Consider ASCII art, composed of predefined characters, with a large enough space you could create a vista, portrait or any type of image. Sure there were limits, but consider the best of art is self limiting.

Of course breaking limits became a focus of the computers evolution. Even though they were originally designed for writing and data storage, computer games began to steer the evolution of systems. Memory, audio, visual and input became a factor. The consumer was always amazed at each new generation of game that worked upon the evolution of computers.

Yet for a long time pixel art was the norm. Some works were done in vector, defining points to create lines and ultimately images. Asteroids being the most memorable, and later on flight simulations and their likes.

Consoles highly depended on pixel artwork to evolve, Nintendo and Sega both assisted their developers with newer systems with more colors and memory, allowing more elaborate works do be done. In the early 90s, pixel art had become far more mature than its Atari days. Even the first generations of first person shooters relied on pixel art as they rendered their environments.

Polygons were around for awhile, but largely unused. Their abilities in the early days did no catch up to pixel art's quality until much more recently. We began to see the return of inferior or ugly looking games do to limitations in polygons. It was really a slow climb back to quality after that. While 3d was...3d, it still did not have the developed style that pixel art had. Characters were now blockly and spiky, color usage was low, gradient usage was high and levels and areas seemed vacant and bland.

Another big issue, in my opinion at least, was game areas got too large. Were in the past you may of found yourself crammed in a hall way, or even having to go from one block to another(Metroid), now you found yourself walking into concert sized living rooms, hallways you could drive a truck through and in general, no real scale between objects.

Of course I could be critical of pixel based art's past, but its a different story there. When polygon based 3d engines started popping up, focus was put on the fact that it was 3d, not that it looked any good. There were games that did manage to use 3d when it was young and weak, but the best quality 3d game of the mid to late 90s didn't always hold a torch to either pre-rendered(which is unfair to compare) and pixel based artwork.

There were some exceptions, some were able to meld a polygon system and sprite system to create a decent harmony of the two. Two older games used vectors to create smooth animated characters and impressive cut scenes for its time, Flashback and Out of this World. While they made use of solid colors and no shading, the visuals were impressive and the animation was smooth.

However memory was always an issue, but polygons required complex calculations, demanding more of CPUs, so video cards have become a mandatory aspect of game playing. Complex games tend to suck up CPU with basic unseen routines, take the Sims games, lots of stuff goes on in them, now throw in 3d graphics and you've killed your pc.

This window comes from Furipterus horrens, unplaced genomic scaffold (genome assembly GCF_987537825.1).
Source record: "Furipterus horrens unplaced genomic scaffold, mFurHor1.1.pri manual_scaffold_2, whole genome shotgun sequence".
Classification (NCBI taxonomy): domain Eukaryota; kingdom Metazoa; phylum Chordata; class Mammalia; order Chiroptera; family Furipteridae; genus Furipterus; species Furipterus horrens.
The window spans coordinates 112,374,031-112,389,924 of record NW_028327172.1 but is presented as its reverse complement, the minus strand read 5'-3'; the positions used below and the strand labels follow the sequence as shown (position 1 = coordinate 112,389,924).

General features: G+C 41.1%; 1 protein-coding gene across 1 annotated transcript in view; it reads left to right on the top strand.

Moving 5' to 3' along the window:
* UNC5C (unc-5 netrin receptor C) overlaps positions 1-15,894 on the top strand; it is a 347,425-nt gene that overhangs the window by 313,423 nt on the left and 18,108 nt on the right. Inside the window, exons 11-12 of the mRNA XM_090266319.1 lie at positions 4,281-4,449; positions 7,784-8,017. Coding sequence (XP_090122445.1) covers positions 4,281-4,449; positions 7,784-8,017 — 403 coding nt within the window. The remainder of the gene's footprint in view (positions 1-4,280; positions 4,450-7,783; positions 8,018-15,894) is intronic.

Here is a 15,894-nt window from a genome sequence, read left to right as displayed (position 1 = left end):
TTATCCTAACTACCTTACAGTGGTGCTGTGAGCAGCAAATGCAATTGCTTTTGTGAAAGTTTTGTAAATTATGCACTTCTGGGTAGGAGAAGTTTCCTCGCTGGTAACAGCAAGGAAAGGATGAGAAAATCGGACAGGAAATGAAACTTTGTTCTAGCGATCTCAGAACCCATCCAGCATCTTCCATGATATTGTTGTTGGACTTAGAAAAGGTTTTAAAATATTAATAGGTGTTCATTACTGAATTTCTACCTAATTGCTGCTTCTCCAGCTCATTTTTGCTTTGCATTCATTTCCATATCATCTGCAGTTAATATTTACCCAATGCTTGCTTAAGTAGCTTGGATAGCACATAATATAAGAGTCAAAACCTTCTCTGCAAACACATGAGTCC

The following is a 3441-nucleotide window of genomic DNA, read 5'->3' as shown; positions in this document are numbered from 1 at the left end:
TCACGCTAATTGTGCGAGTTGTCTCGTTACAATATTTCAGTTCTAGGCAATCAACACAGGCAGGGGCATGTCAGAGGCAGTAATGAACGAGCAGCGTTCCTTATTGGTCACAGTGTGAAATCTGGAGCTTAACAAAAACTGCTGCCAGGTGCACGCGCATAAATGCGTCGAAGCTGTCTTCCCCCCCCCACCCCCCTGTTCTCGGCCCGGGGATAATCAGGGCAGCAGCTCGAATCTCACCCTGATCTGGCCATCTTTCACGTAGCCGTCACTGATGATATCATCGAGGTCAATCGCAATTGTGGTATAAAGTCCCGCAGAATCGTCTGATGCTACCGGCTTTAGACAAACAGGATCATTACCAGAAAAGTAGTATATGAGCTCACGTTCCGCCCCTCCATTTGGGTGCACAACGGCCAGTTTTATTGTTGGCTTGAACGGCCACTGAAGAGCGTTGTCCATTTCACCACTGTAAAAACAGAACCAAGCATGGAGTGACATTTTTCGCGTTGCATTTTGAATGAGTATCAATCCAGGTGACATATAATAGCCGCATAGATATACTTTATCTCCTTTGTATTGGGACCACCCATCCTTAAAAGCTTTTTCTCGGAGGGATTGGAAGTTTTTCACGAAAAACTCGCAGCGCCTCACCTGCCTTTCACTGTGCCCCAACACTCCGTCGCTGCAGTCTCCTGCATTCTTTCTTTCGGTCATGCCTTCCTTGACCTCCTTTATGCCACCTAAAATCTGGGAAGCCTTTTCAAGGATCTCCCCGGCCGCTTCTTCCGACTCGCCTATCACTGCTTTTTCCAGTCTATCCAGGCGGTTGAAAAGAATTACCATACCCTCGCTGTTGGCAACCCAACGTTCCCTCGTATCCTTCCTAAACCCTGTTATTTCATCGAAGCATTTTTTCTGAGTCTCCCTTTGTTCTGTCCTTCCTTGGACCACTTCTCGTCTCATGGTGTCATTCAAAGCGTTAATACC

A third system was also devised, in the late 90s we had a game called Outcast(never played it sadly..) which used a new style of creating 3d, voxel. A 3d pixel cube which allowed the artist to create, in a sense, a more organic look. Some flight sims used it for height maps as well. Ken Silverman, creator of Duke3d's base engine, the Build engine, started to work on a voxel engine around or before 2000 was coming about. Unfortunately theres been no big takers in the industry, now that polygon based engines have near movie quality looks.

Its unfortunate because of the power that a voxel system has over polygons. If we ever see more of voxel based engines, we can look forward to a resurrection of pixel art, in a 3d form without the sacrifices and excessive reprocessing that current 3d polygon engines have today.

Personally I'd like to see, and have been interested by the big industries renewed interest in voxel visuals, Id software seems to be coming up with something using it, but I do like the classic look of old games. Realism can sometimes make a game hard to play. In real life, most things tend to blend together, picking out people in a 3d fps from the background is sometimes impossible. Another downfall is games start looking the same, improvements become less noticeable.

So in conclusion, we may keep seeing all styles stay in existence. Pixels will always be part of screens, until we devise a newer systems. And like classic music, movies and other stuff of old, what people enjoy tends to stick. Mozart made his music centuries ago, but people in this day still love it. Likewise people love Tetris, a game that looks good in near any form and most likely will survive the test of time as well.